Thursday, July 17 was a tough news day that pressured the market in several ways. The S&P 500 (NYSEARCA:SPY) dropped 1.2% and returned to where it traded at the end of June.
The primary uptrend for the S&P 500 ends with a decisive blow.
Although the drop in the S&P 500 was not particularly large - it experienced larger one-day losses during two separate bouts of selling earlier this year - the volatility index, the VIX, surged a tremendous 32.2%. This is larger than the 31% surge on January 24th, when the S&P 500 dropped 2.1%.
The VIX surges… and amazingly manages to stop cold at the old 15.35 pivot (you just can't make this stuff up!)
As the media hashes through all the headlines and connecting dots, there should be discussion on why "this time" is different than so many other occasions when the market shook off bad news headlines. Perhaps it is the still fresh memories of the Federal Reserve posturing about high valuations in small cap stocks. Perhaps the strong surge in volatility is a natural reaction of traders who rush for options protection while it is still so cheap. In January and now, the VIX is coming off extreme lows. In January, it was a low level that held as an approximate bottom throughout 2013. This time, the VIX is leaping off levels last seen in 2007.
Despite the tremendous surge in volatility, "risk-on" moves were notably absent in the forex market. This collective yawn makes me think that this sell-off will stay shallow and not last long (which would be fortuitously consistent with "buy in July").
I began this year noting that the Australian dollar (NYSEARCA:FXA) versus the Japanese yen (NYSEARCA:FXY) should provide key indicators or points of confirmation for bullish and bearish moves in the broader stock market. In January's stock market sell-off, AUD/JPY simultaneously plunged. The abrupt end to the drop in the currency pair helped me to ascertain that the S&P 500's sell-off would not last much longer. Fast-forward to today, and AUD/JPY is not confirming Thursday's sell-off one bit. In fact, not only is the currency pair still marginally in the middle of a breakout, but also at the time of writing, the currency pair is rallying, with the Australian dollar jumping against all major currencies.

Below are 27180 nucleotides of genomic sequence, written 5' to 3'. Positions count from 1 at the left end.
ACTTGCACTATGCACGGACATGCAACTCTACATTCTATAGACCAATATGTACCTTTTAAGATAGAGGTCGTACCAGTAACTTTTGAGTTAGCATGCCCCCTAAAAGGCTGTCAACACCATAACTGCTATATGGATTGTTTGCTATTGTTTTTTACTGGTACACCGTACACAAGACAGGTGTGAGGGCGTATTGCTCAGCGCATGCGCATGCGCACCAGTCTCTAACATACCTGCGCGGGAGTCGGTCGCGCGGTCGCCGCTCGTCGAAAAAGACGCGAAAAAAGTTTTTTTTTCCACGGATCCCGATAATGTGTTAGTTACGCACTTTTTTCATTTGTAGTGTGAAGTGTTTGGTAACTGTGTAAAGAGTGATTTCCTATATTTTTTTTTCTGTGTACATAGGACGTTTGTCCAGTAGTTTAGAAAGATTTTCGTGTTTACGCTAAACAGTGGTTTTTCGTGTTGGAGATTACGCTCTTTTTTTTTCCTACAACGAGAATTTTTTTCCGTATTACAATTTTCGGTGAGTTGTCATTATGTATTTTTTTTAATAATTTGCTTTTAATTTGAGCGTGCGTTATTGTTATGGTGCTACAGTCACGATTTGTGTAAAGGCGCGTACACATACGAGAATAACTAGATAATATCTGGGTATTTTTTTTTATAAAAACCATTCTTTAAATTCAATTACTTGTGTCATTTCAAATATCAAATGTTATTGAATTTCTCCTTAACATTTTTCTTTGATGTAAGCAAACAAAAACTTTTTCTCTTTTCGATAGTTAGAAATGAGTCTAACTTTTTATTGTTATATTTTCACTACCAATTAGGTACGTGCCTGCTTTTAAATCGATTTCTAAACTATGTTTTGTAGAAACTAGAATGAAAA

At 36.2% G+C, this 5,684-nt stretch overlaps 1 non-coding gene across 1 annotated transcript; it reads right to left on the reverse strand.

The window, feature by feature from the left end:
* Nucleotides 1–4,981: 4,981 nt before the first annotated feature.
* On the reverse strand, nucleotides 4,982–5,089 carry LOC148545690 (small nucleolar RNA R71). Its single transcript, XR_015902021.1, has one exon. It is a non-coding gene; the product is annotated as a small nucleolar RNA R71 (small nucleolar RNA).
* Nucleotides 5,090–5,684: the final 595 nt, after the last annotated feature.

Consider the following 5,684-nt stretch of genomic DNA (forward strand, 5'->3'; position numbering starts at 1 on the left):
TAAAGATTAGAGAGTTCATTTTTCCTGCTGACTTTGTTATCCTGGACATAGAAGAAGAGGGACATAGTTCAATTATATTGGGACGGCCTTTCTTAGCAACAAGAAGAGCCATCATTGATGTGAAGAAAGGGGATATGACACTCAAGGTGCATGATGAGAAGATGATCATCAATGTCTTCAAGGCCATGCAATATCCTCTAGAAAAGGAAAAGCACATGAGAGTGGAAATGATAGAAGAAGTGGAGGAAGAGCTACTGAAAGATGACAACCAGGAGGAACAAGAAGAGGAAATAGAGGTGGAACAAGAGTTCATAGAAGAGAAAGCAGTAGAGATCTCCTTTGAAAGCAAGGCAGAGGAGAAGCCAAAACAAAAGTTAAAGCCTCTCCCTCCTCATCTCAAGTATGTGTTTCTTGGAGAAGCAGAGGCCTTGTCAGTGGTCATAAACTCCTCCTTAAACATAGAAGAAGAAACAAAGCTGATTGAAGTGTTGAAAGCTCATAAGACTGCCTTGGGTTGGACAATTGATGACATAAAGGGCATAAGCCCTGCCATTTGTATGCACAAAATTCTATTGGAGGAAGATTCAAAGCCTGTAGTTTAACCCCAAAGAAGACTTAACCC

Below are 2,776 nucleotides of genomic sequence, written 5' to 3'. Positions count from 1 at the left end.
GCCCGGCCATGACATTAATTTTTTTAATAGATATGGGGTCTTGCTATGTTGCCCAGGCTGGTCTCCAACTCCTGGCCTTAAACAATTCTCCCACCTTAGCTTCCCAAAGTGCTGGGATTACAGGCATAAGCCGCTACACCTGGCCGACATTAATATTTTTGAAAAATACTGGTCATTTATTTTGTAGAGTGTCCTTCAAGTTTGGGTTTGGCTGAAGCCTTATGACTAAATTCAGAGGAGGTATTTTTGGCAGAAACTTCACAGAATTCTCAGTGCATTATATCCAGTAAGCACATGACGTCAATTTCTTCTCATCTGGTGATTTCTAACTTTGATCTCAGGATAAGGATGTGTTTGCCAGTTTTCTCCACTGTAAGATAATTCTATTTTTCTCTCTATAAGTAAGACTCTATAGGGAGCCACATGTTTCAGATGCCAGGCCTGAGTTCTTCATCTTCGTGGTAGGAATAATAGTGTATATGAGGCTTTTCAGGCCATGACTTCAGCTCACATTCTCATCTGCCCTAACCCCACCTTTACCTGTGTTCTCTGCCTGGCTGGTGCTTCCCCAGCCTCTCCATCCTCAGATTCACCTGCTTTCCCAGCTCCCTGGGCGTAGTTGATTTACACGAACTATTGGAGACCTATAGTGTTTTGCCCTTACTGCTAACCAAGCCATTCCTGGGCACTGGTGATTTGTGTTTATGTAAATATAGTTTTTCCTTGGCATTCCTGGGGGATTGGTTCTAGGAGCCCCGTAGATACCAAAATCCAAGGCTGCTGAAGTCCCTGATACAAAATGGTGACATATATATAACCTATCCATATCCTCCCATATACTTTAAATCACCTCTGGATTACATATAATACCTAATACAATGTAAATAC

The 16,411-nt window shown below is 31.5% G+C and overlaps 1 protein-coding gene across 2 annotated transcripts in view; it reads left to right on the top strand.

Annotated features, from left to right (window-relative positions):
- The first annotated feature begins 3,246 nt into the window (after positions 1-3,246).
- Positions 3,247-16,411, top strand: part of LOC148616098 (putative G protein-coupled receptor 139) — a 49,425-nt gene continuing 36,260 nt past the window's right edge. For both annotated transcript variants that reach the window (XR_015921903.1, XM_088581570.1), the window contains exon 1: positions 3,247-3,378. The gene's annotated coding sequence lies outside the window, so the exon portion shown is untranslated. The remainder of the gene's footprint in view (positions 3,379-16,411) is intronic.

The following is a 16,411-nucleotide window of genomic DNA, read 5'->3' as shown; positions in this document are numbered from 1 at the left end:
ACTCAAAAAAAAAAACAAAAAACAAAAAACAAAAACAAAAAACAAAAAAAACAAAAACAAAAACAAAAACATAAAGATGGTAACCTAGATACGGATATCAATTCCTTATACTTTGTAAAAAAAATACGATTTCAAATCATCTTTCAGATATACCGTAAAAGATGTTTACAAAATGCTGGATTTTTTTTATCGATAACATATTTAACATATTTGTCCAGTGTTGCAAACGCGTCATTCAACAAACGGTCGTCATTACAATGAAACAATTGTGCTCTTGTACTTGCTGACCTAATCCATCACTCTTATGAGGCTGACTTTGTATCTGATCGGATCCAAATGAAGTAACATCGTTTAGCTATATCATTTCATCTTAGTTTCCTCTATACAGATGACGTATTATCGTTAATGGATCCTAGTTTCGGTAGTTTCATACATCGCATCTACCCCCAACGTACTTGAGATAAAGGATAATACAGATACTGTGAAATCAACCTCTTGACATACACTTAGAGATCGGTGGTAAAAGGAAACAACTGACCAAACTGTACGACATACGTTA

The tell-tale Australian dollar versus Japanese yen currency pair has all but ignored the sell-off in the S&P 500
I think there was plenty of reason for traders to take Thursday's angst as an excuse to sell off risk and the Australian dollar, given the return to jawboning by the Reserve Bank of Australia against its currency.
Adding to the sense of a non-event in forex is that the Japanese yen also failed to break down through a trading range that has neatly held up for most of 2014 against the U.S. dollar.
The U.S. dollar continues to hold the line against the Japanese yen
The Swiss franc (NYSEARCA:FXF) also kept its cool against the euro (NYSEARCA:FXE). Note that the franc has been gaining strength slowly but surely all year as the European Central Bank (ECB) has loosened monetary policy without any firm moves from the Swiss National Bank (SNB) to counter the exporting of deflation across Swiss borders.
The Swiss franc continues to strengthen against the euro, but it has yet to make new lows for the year.
Source for charts: FreeStockCharts.com
None of this is to say that the situation cannot dramatically change in favor of the bears. I am merely pointing out that the fresh bearishness in the S&P 500 lacks some key confirmation from the currency markets in the typical risk-on/risk-off currencies. The implication is that under current conditions, this sell-off will transform into another shallow episode. However, given the S&P 500 DID break its primary uptrend, I am much more confident in an imminent fade of volatility than an imminent resurgence in the S&P 500. Accordingly, I took a tentative position in fresh puts on the ProShares Ultra VIX Short-Term Futures (NYSEARCA:UVXY), which jumped 19.2% on the day.
The bears got my attention, but not my heart.
Disclosure: The author has no positions in any stocks mentioned, and no plans to initiate any positions within the next 72 hours. The author wrote this article themselves, and it expresses their own opinions. The author is not receiving compensation for it (other than from Seeking Alpha). The author has no business relationship with any company whose stock is mentioned in this article.
Additional disclosure: In forex, I am net short the Australian dollar, short the euro, long the U.S. dollar, and net short the Japanese yen (the Australian dollar positioning is the only one that is "longer-term").